With autumn fast approaching, it seems like the perfect time of year to talk about one of my favorite book series… which is why September’s Muse of the Month is Locke and Key!
Locke and Key opens with a terrible tragedy – the murder of of Rendell Locke, and the violent assault of his wife, Nina. This fresh trauma haunts Nina and her three children, Tyler, Kinsey, and Bode – who were present when the crimes took place – as they make their way across the country to their new home: the mysterious Keyhouse. The family quickly learns that the Keyhouse holds many strange, supernatural secrets… some are exciting, others dangerous, and still more downright terrifying, but all pointing towards a sinister past steeped in magic and horror. In the midst of coping with unimaginable emotional burdens, the Locke children and their mother begin discovering more about the dark history of the house itself, as well as the magical keys they find hidden in its shadows.
That’s about as much as I can say without giving away too much of the plot, but if you’re a fan of Joe Hill’s other books (which include Heart-Shaped Box and Horns), I’d definitely encourage you to give this series a try. The plot is intricate, but never boring, and the characters all feel satisfyingly fleshed out and believable. The story as a whole is as intense as it is well written – which is probably why it won the 2011 Eisner award for Best Writer.
But awards and hype aside? I love these books. Like, a lot. The characters deal with trauma and loss in complex, intimate ways that keep them painfully human, and the way the story unfolds is absolutely scintillating. No matter what, the books always found a way to keep me turning pages to find out what happened next.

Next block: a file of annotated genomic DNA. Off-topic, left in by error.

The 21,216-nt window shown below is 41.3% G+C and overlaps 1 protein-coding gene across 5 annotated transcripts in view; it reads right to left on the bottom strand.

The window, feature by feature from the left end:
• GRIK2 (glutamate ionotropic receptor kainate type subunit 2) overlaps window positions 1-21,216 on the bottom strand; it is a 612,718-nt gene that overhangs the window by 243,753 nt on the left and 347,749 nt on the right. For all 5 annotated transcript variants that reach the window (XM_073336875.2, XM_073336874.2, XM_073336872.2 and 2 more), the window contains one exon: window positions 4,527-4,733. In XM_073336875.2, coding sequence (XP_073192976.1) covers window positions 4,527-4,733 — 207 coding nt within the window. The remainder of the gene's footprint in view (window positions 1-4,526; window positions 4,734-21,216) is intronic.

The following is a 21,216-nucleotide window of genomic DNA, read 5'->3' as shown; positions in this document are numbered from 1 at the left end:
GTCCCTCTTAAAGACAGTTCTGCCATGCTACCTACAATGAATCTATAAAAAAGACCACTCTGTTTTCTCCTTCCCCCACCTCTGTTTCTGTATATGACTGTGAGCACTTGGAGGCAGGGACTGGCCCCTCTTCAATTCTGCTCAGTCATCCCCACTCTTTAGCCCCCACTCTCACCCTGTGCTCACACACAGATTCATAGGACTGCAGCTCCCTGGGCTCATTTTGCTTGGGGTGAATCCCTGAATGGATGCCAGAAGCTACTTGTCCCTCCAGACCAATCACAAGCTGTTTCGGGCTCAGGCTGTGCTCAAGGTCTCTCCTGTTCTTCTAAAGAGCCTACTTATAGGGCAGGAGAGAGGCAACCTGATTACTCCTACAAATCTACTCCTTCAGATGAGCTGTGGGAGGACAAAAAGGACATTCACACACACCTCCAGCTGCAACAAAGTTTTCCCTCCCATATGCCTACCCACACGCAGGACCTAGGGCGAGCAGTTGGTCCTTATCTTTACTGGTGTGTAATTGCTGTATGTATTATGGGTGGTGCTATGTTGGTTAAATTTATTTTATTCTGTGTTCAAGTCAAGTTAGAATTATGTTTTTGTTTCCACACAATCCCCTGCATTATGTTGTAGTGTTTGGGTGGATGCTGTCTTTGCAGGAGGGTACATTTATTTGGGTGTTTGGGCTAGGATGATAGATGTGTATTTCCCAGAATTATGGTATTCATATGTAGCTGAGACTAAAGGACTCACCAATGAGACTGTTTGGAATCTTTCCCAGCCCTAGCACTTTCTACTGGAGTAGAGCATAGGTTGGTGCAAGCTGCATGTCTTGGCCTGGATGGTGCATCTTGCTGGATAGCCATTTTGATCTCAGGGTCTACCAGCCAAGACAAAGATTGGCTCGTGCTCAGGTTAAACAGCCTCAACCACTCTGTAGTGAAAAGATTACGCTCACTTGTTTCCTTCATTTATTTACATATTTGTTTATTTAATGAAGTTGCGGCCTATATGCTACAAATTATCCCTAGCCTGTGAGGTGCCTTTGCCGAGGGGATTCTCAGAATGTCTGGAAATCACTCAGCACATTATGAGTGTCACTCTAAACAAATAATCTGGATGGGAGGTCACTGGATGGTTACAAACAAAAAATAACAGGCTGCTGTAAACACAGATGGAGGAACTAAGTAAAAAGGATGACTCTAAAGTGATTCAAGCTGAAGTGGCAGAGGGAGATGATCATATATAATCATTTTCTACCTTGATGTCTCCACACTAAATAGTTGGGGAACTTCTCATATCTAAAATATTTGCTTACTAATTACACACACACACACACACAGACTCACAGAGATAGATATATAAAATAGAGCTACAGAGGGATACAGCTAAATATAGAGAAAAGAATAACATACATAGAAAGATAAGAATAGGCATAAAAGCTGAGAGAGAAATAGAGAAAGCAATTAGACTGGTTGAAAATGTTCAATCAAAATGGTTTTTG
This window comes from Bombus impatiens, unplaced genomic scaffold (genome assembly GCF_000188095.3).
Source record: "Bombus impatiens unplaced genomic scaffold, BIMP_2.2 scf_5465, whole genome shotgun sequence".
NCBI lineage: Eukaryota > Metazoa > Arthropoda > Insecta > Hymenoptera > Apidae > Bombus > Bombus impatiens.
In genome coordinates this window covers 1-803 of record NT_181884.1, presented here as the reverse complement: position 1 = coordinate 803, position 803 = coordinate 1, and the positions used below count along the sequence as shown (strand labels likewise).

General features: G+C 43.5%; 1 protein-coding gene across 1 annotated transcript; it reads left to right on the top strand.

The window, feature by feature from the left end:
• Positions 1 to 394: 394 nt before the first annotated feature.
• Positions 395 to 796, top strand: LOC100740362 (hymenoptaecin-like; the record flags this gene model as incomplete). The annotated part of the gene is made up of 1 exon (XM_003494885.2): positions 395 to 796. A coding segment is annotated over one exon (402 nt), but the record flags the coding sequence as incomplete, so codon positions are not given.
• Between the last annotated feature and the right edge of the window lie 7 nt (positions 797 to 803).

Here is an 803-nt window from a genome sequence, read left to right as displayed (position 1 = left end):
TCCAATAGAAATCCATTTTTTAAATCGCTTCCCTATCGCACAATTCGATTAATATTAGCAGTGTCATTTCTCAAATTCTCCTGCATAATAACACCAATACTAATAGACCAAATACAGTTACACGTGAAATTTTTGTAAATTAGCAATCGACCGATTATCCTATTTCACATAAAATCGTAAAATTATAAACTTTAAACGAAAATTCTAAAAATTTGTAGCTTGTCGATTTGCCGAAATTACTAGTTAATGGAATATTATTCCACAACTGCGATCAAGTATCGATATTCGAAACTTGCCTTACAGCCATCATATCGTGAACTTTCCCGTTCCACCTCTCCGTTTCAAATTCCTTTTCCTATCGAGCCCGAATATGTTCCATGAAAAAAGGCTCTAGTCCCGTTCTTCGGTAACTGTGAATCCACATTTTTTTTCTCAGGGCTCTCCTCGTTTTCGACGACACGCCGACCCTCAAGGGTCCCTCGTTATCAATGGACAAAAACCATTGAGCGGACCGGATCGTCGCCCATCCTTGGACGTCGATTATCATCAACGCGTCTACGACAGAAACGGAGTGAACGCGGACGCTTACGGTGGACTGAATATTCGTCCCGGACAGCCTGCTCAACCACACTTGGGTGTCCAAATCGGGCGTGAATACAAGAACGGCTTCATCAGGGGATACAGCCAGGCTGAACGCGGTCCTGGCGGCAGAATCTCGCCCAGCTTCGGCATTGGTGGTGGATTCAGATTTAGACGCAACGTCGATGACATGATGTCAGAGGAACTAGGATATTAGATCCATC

I can’t credit this entirely to Joe Hill’s storytelling, however… this would do a disservice to illustrator and architect Gabriel Rodriguez, who helped bring the comic to life with his gorgeous artwork. The combination of Hill’s writing style and Rodriguez’ art is a display of six books’ worth of harmony between art forms, and is both a visual and literary treat.
A few panels of Rodriguez’ work from the books – these scans don’t do the series justice!
While I love Locke and Key and could probably gush about it for another few paragraphs, I want to advise my readers that these books have a lot of intense supernatural horror themes. While the books don’t show graphic sex or gore, there are implications of sex and sexual assault, as well as depictions of emotional and physical abuse, murder, and gruesome violence (including characters being shot, stabbed, etc). Make no mistake, these books get dark and bloody. If you’re familiar with Joe Hill’s work, you may have a good idea of what to expect, but sensitive readers may wish to skip this collection in favor of something more low-key (pun intended).